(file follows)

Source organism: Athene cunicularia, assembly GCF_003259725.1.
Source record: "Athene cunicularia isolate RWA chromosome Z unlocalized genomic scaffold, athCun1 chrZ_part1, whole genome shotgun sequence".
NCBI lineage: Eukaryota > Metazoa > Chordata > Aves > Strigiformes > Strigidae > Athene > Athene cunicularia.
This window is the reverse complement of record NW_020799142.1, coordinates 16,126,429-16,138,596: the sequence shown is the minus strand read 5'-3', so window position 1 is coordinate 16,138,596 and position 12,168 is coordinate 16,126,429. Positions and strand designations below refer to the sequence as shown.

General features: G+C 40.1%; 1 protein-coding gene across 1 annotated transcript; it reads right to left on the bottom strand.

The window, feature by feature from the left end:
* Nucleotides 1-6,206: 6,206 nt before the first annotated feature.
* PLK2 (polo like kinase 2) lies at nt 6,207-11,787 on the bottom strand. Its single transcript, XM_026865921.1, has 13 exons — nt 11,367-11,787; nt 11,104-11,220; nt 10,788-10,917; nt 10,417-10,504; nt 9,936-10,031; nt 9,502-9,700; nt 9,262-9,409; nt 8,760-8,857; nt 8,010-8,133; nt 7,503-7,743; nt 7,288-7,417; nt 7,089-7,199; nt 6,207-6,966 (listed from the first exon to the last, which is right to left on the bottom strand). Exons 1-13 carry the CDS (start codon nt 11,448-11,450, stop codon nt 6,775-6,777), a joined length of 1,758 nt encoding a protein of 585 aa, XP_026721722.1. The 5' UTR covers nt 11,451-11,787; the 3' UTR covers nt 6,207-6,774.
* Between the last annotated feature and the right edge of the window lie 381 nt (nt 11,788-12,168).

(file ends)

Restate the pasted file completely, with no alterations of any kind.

Source organism: Athene cunicularia, assembly GCF_003259725.1.
Source record: "Athene cunicularia isolate RWA chromosome Z unlocalized genomic scaffold, athCun1 chrZ_part1, whole genome shotgun sequence".
NCBI lineage: Eukaryota > Metazoa > Chordata > Aves > Strigiformes > Strigidae > Athene > Athene cunicularia.
This window is the reverse complement of record NW_020799142.1, coordinates 16,126,429-16,138,596: the sequence shown is the minus strand read 5'-3', so window position 1 is coordinate 16,138,596 and position 12,168 is coordinate 16,126,429. Positions and strand designations below refer to the sequence as shown.

General features: G+C 40.1%; 1 protein-coding gene across 1 annotated transcript; it reads right to left on the bottom strand.

The window, feature by feature from the left end:
* Nucleotides 1-6,206: 6,206 nt before the first annotated feature.
* PLK2 (polo like kinase 2) lies at nt 6,207-11,787 on the bottom strand. Its single transcript, XM_026865921.1, has 13 exons — nt 11,367-11,787; nt 11,104-11,220; nt 10,788-10,917; nt 10,417-10,504; nt 9,936-10,031; nt 9,502-9,700; nt 9,262-9,409; nt 8,760-8,857; nt 8,010-8,133; nt 7,503-7,743; nt 7,288-7,417; nt 7,089-7,199; nt 6,207-6,966 (listed from the first exon to the last, which is right to left on the bottom strand). Exons 1-13 carry the CDS (start codon nt 11,448-11,450, stop codon nt 6,775-6,777), a joined length of 1,758 nt encoding a protein of 585 aa, XP_026721722.1. The 5' UTR covers nt 11,451-11,787; the 3' UTR covers nt 6,207-6,774.
* Between the last annotated feature and the right edge of the window lie 381 nt (nt 11,788-12,168).